Scheduled Mainenance?


I recently received a notice from the dealership that my Toyota Tundra is due for its “15000 mile service” - And if I take it to them now, I get the discount price of $165.00.

Since I don’t trust anybody who wants my money, I read the fine print…

and I quote - “lube, oil & filter, inpect & adjust brakes, rotate & inspect tires; set tire pressure, top off fluids; inspect the following: air filter, exterior lights, ball joints/covers, brake lines/hoses, automatic transmission fluid, drive shaft boots, exhaust system, steering gear/linkage/boots, chasis nuts & bolts, complete road test.”

Now I don’t know about you, but that looks to me more like an overpriced oil change and brake adjustment to me…

along with a whole lotta inspecting. In other words, a whole bunch of things some mechanic looks at and says, ‘hmm… it appears to be where it oughtta be’ and then checks off a line on his clipboard.

Hardly worth $40.00 as far as I can see.

I thought to myself, ‘hmmm… I see one way this might be worth some of what they’re charging me’. So, I called up the service dept and asked the guy, ‘It says here that you top off all fluids. So I expect your gonna fill my tank with gasoline too, right?’ [I figured if I went there on empty, it might make it sorta worthwhile- since gasoline here is $219.00/gallon]

‘Tee hee!’, was the first thing he said. ‘No, we just top off the fluids under the hood’. Then I said, ‘Well, the gasoline travels from the tank to under the hood, so technically it’s under the hood. And besides, it says here you top off ALL liquids.’

The man says, ‘sorry, gas is not included’.

So, I said, ‘how much time does it take for this service?’

He replied, ‘Hour… hour and a half’.

So much for that!

I have some questions for the experts here.

1) What do you think the cost should be for the above service?

2) Do you believe the ‘inspections’ are worth anything and do they really do them?

3) Couldn’t I do almost all of the above? [I won’t touch the brakes]

As an aside, I was looking at my truck manual and it says to change the spark plugs at 30,000 miles or 24 months - whichever comes first. Is there a good reason for changing spark plugs on a low mileage vehicle that probably won’t reach 30,000 miles until it is 5 years old?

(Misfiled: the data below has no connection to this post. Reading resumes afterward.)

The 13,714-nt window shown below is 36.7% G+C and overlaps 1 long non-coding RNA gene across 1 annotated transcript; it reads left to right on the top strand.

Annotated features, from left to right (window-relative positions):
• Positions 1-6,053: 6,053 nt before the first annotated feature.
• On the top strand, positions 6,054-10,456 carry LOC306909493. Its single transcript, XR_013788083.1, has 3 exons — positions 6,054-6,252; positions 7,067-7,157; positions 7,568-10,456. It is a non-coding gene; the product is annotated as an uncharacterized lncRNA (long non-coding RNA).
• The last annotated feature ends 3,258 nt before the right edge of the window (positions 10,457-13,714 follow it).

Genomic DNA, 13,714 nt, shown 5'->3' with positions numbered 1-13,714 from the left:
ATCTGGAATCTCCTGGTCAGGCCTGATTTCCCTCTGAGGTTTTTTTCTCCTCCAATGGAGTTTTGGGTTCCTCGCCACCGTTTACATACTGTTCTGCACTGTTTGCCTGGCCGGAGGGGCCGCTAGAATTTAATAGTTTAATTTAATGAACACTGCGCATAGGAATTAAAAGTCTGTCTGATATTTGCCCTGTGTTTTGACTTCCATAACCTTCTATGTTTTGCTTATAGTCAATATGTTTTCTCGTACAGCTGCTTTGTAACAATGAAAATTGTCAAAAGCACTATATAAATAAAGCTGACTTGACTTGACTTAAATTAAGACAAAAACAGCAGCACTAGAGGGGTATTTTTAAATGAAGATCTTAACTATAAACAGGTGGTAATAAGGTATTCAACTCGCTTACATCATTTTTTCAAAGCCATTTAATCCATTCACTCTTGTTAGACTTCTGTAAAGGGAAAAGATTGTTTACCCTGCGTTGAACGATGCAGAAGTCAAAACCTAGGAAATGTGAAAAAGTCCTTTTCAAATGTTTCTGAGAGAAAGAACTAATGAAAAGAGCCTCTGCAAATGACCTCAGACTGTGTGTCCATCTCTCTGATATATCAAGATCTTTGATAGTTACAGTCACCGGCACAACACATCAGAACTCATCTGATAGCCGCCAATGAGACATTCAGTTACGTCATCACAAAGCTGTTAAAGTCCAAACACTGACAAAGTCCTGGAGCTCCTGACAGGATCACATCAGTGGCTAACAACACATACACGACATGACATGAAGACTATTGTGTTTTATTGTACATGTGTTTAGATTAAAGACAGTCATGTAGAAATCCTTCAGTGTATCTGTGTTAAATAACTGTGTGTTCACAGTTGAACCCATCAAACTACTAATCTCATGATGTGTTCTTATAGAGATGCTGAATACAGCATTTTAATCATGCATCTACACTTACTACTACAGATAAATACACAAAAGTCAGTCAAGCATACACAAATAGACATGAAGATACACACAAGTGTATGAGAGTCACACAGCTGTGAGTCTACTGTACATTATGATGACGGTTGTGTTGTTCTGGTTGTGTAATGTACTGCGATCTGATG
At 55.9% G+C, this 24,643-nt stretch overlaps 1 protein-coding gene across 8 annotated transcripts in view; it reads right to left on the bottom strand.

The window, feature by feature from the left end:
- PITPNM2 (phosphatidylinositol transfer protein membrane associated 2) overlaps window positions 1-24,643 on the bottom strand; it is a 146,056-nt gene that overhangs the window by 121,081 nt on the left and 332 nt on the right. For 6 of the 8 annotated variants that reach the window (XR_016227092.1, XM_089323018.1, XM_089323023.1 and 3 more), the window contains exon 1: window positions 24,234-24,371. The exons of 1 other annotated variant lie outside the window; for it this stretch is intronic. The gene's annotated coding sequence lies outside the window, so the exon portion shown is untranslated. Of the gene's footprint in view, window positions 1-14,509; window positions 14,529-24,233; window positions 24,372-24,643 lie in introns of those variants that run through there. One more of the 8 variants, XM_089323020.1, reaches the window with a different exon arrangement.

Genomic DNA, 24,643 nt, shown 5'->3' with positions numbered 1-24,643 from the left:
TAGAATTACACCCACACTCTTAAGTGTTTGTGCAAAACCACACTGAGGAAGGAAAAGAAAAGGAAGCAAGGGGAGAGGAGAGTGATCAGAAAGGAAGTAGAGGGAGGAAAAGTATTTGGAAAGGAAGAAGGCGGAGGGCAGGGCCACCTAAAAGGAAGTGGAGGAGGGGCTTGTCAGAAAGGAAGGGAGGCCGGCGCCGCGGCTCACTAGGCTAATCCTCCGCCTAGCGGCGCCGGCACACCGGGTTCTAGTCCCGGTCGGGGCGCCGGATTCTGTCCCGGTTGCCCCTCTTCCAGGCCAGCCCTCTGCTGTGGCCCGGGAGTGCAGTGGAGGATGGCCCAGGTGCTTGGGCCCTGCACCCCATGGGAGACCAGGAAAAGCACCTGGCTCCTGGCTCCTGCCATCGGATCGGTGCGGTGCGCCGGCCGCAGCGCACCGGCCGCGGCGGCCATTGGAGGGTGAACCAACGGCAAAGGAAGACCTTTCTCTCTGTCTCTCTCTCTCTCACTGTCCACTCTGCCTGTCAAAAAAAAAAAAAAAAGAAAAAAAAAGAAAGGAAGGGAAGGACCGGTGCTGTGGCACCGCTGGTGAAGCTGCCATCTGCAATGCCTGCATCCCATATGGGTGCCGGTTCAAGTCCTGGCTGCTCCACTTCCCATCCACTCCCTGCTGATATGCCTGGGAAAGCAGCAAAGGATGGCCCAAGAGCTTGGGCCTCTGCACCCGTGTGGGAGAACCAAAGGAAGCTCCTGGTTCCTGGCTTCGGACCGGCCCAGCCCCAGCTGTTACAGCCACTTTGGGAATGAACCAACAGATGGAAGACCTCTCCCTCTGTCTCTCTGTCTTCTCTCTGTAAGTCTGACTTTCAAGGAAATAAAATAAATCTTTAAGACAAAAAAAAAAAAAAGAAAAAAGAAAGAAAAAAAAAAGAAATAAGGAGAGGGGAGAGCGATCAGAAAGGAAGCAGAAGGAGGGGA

thanks to all in advance…

This post has been moved to the new Car Talk Discussion Area, by a Car Talk Lackey. The original poster is Joe_Guy.


1.5 hour labor
2 Yes good to have inspections bad to have wallet biopsey to get it.
3. Yes you can check and top off any of your fluids and yes you can look at the rubber, and suspensiuon parts for leakage. Have the brakes adjusted… when did you replace the brakes?
Consider a shop that is not a dealer for brake inspection .


I don’t know Toyota’s warranty details but if you are still under warranty then you must go get this service to preserve the warranty.

That’s actually a decent sounding service for 15K. Labor is expensive, and 165 dollars is about 1.5 - 2 hours worth at dealer rates, which is what a service like this will take to do right.

I doubt they’ll just check things off. I noticed brake hoses are on the list. Although this would be rare if not impossible, just consider: a faulty manufactured brake line fails under pressure and bursts, leaving you with reduced braking, resulting in a crash. The records show that these lines should have been inspected at the last service. Who’s liable? The line manufacturer definately, but now your dealer and Toyota USA share some of that liability because it will be argued that the faulty brake hose should have been caught on inspection.

It’s mostly whether or not you want to perserve a warranty, if it still exists, and if you’re willing to pay $165. If there is no warranty to consider then spend that $165 on a good 3 Ton floor jack, a matching set (or two) of jackstands, a good flashlight and some tools. Then get under that baby and check 'er out yourself. :slight_smile:



The only things required to keep the warranty in effect are listed in the maintenance schedule that came with the vehicle, NOT the schedule padded by the dealer.

If your vehicle has 4-wheel disc brakes there is no “adjustment.” You can check the fluid levels yourself. I doubt that anything except perhaps the windshield washer fluid will be low.

As long as you have records and receipts to prove the required service has been done the warranty is good, regardless of where the service is done or who did it. You can do it yourself if you choose.

Dealerships make boatloads of money on these overpriced “inspections.” You are correct; this is a highly overpriced oil change.


Don’t have the plugs changed until 30,000 miles. Just pay what they ask. I did it while I owned a new car and it didn’t hurt one bit. Also, if you go to the dealer, they will quickly inform you about any recall work that may be required. Why wait for the mail to stay informed. The dealer will also be aware of any service bulletins that may have just come out; they’ll know what problems to watch out for. If somebody pays $35,000 for a pickup truck, $169 seems reasonable for the 15,000 mile service. Especially if you saved all the money by not getting the extended warranty. Oh, and pay for the 30,000 mile service when it is time for that. It’ll be about twice as much as the 15,000 mile service. For the kind of service you get on a $35,000 vehicle it is cheap. It’s the cheapskate who pays the most. That engine and transmission can cost a lot more to replace.